Date: January 2021
Author(s): Naomi Hossain and Ismail Ferduos
Publication type: Blog
Published by: Transparency & Accountability Initiative (TAI)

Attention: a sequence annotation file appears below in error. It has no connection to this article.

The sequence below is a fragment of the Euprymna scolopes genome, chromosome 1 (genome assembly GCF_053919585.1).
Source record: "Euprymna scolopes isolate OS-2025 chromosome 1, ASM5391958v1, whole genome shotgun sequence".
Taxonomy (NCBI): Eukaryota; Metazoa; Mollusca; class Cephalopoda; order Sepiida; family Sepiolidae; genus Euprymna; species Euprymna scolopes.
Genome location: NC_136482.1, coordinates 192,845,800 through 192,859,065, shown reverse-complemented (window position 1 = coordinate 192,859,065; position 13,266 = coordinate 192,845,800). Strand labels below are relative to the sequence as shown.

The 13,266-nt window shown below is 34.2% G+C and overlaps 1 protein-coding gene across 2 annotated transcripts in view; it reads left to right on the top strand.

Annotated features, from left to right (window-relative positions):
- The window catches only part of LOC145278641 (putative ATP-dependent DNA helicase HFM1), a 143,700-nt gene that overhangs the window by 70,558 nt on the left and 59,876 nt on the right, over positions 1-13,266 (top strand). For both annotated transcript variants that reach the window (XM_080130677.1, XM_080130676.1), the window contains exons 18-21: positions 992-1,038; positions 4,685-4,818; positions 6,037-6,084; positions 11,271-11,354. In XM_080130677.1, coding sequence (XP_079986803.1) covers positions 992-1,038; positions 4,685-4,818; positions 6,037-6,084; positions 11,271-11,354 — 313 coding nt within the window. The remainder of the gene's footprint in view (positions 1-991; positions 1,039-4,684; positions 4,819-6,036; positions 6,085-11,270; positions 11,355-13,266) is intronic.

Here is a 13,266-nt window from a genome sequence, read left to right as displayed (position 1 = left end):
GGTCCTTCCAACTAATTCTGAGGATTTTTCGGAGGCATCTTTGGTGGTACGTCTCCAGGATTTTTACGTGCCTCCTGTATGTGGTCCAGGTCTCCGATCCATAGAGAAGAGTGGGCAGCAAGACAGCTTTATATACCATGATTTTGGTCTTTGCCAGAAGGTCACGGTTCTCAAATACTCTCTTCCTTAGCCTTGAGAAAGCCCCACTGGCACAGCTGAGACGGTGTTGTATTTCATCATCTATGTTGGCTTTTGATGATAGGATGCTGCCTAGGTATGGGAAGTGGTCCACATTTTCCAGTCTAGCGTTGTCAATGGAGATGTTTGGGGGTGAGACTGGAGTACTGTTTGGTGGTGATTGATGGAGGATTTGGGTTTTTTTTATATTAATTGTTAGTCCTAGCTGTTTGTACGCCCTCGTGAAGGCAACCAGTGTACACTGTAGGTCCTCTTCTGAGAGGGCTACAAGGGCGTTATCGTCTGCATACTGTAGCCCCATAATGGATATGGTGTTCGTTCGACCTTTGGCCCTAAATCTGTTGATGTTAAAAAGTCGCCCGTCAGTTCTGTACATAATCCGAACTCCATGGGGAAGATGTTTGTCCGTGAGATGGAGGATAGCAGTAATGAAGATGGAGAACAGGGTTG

Note: This blog was originally published by Transparency & Accountability Initiative on January 13, 2021. What we learned from the photography of Rana Plaza Figure 1 A worker leaves the site where the Rana Plaza garment factory building collapsed near Dhaka, Bangladesh. © Ismail Ferdous, 2013. Why we need pictures to tell complex stories Grand corruption, terrible disasters, and miscarriages of justice are complex failures of accountability. As practitioners and researchers working on transparency and accountability, usually with backgrounds in public policy, social science, or the law, we frame our messages about such complex failures with hard facts – about dodgy finances, broken laws, and false public statements. We find hard facts persuasive and definitive. Yet wordy arguments and statistical data rarely provide a clear or compelling frame for accountability. And campaigns without a clear and compelling story can neither garner popular support nor shift norms about acceptable public behavior. The hard fact now is that in a post-truth era, facts are no longer enough on their own. At some level, we already know this. So we always include a nice picture when we post a blog. No advocacy campaign is without photographs of (possible) beneficiaries. Cute gifs reinforce our Twitter threads. Yet, while we spend days honing our concepts and sentences, thinking carefully about audiences and verbal messages, we take a casual scattergun approach to our visual story-telling. What we learned from the photography of Rana Plaza Pictures of the Rana Plaza factory collapse that killed 1,134 workers in Bangladesh in 2013 made me rage and grieve. But they also taught me how powerful pictures could be for accountability struggles. Garment workers had been fighting for their rights for decades; workers at Rana Plaza were forced to work in an unsafe factory in large part because they lacked the unions that could have enforced their rights to safety. But in the horrific aftermath of the collapse, photographers built a powerful visual narrative about the need for answers and action that no decrying or measuring in words or numbers could hope to achieve. The pictures hit you frontally and deep inside your conscience. You asked yourself: is this the price of that disposable shirt from Gap or Top Shop? Figure 2 Relatives of missing workers in the Rana Plaza garment factory building that collapsed hold pictures of their family members in Savar, near Dhaka, Bangladesh. © Ismail Ferdous, 2013 Ismail Ferdous, an award-winning photojournalist who photographed the disaster and its aftermath in the victims and survivors’ lives, agreed to help me think through what photography means for accountability. From thinking together, we arrived at several conclusions (here for the full version of the paper).